Concurrent Education applicants directed to study at the BISC

University District

Prospective students told no space on main campus, offered spot at the BISC despite not applying

The Bader International Study Centre located in Herstmonceux, England.
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“Because of the high quality of your application, you are eligible to receive an offer to our Concurrent Education (Arts) program, or to the Bachelor of Arts (Honours) program, at the Bader International Study Centre (BISC) in East Sussex, UK. We no longer have space in Con-Ed (Arts) on our Kingston campus, and we hope you will seriously consider this option.”

Several prospective Queen’s students who applied only to the main Kingston campus received emails this spring from the University claiming there’s no space on main campus for them. As an alternative option, the university has offered them a spot at the BISC for their first year. 

In an email to the Journal, University Communications explained that this is the first year that incoming Con-Ed students have the option of studying at the BISC in their first year of the program.

Carly Silverberg, a prospective Queen’s student, received an email from the University in May stating that they no longer had space to accept her to Con-Ed on main campus, but that she could opt to enroll in her first year of Con-Ed at the BISC.

“I was initially upset that I didn’t get into Con-Ed [on main campus] and a little confused because [the email] gave very minimal detail and I wasn’t sure if I was on some type of waiting list,” Silverberg told The Journal via email.

“I think it’s a cool opportunity for maybe later on but I don’t feel ready to go all the way to England for my first year. I’d rather just do BA than go away first year and come back and be in Con-Ed.”

University Communications told the Journal that “the response has been very positive” and that they “anticipate a good number of these students will be attending the castle this September in either the Arts or Con–Ed Arts program, and will continue at the Kingston campus for the start of their second year.”

This isn’t the first time these kinds of emails have been distributed. Katie Sherriff-Scott, a former Queen’s applicant, received a similar email regarding her application to the Faculty of Arts and Science back in 2015.

“When I received the email offering a position at the Bader institution I was initially disappointed that there was no room available on the Kingston campus,” Sherriff-Scott wrote.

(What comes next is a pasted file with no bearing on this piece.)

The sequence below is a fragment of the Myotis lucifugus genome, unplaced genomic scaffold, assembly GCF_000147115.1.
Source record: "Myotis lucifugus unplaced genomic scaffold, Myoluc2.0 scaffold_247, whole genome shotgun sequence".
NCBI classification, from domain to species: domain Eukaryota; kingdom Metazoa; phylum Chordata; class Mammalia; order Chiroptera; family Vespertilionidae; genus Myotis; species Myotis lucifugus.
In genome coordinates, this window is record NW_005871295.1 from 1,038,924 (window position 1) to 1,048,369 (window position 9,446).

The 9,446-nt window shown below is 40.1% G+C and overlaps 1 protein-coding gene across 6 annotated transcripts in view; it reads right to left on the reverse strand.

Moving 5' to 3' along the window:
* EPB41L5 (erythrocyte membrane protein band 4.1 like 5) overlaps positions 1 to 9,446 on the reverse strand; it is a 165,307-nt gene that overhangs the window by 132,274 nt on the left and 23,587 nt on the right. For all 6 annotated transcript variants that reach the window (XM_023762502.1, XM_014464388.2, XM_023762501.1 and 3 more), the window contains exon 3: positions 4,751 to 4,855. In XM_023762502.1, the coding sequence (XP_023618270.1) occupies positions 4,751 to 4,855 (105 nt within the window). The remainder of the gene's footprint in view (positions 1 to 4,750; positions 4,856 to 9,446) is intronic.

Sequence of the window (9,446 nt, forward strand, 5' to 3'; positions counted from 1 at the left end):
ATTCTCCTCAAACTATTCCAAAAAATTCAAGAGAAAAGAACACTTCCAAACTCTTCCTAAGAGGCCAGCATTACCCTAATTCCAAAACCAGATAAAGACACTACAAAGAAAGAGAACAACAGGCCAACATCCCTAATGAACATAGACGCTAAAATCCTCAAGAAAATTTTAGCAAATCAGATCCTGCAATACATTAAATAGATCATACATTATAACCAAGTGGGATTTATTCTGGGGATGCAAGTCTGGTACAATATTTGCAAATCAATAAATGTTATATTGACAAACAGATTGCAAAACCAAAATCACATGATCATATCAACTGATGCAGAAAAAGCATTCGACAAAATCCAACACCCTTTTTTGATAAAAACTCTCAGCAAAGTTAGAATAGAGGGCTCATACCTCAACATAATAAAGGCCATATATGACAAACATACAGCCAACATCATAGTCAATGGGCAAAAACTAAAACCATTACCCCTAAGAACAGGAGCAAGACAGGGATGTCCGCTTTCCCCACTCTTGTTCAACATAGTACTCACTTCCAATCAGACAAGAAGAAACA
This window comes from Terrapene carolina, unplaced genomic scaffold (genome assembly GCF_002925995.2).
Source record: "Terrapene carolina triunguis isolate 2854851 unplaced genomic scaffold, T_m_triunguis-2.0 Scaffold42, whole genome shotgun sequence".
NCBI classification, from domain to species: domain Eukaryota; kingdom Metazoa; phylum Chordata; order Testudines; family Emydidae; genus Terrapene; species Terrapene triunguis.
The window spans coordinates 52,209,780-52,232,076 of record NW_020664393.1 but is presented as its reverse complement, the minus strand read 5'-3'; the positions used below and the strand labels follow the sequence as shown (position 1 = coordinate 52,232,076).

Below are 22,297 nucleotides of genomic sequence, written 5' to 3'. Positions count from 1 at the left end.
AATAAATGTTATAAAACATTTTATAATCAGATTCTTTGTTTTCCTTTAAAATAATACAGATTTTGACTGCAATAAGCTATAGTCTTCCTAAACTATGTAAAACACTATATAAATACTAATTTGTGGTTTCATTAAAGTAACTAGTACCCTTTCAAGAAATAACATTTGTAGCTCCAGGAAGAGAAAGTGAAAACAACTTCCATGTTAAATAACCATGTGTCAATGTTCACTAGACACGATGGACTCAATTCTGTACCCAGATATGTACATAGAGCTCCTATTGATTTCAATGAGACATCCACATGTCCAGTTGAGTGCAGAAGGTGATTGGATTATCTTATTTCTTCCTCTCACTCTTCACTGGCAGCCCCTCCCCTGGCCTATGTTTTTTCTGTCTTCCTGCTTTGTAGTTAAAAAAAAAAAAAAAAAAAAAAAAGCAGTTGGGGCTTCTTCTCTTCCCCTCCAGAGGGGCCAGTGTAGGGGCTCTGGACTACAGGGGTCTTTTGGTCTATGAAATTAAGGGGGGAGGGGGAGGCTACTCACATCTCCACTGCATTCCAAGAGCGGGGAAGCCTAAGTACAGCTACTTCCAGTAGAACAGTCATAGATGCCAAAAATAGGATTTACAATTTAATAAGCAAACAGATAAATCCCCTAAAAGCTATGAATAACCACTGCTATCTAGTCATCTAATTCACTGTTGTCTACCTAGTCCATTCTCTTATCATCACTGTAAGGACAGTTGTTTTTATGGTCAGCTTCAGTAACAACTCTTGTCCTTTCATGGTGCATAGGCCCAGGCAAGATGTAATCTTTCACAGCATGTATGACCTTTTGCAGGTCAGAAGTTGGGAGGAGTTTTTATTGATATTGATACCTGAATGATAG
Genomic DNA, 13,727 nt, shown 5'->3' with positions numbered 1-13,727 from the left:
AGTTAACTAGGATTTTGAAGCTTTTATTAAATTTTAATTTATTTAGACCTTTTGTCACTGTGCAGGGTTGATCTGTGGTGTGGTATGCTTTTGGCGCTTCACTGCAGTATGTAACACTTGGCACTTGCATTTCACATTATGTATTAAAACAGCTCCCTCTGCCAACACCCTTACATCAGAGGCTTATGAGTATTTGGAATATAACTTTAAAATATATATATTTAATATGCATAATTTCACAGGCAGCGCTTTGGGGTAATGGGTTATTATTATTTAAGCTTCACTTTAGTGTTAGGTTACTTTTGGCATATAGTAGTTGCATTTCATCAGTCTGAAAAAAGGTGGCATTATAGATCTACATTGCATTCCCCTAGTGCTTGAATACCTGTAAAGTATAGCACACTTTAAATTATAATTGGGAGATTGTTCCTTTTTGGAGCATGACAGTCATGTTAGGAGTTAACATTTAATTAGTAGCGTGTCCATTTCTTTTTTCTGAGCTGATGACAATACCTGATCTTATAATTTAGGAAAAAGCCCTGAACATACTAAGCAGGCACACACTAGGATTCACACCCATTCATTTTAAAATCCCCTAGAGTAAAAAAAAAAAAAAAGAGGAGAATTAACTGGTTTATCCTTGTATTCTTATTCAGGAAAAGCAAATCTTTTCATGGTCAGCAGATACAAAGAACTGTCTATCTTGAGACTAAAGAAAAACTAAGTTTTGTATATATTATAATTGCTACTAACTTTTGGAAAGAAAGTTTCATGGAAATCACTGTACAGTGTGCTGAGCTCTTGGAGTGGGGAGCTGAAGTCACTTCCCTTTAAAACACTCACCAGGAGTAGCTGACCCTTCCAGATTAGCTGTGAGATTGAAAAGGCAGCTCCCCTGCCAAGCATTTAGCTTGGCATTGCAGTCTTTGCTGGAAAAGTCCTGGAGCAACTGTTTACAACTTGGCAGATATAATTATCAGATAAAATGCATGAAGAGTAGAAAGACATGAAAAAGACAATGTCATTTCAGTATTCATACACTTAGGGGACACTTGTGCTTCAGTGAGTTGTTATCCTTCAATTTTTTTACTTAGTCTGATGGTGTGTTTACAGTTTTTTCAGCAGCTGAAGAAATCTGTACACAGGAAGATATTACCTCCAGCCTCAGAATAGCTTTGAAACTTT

“I was a little surprised by the alternate offer because of how expensive going for just first year would be having not even having a major yet, or having the first year university campus experience. If offered the chance to go once I had chosen my area of study, it would be much more intriguing and I’d probably learn a lot more.”  

The BISC has been available to Queen’s student for over 20 years. In recent years, tuition for the BISC has steadily increased while demand has been declining.

According to the university’s budget reports, in 2010, a semester at the BISC cost students $14,465, contrasted to 2016, a semester cost $19,569 and by the end of 2019, prices are projected to increase further to $20,959. 

The BISC’s enrollment target of 120 full-time undergraduate students was set by Queen’s in 2013. Since then, they have failed to reach that target once. In 2014-15, the BISC hosted 117 full-time undergrads, and in 2015-16 that number dropped to 101.

With the addition of the BISC Con-Ed program, the university is steadily increasing its planned enrolment predictions in the 2017-18 budget report. The university is now planning for the enrolment of 115 students at the BISC in 2016-17, increasing to 120 in 2017-18 and 125 in 2018-19.

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Carly Silverberg and Katie Sheriff-Scott are siblings with Max Silverberg and Iain Sheriff-Scott, members of the Journal's Editorial Board. The conflict of interest was declared prior to the interview.

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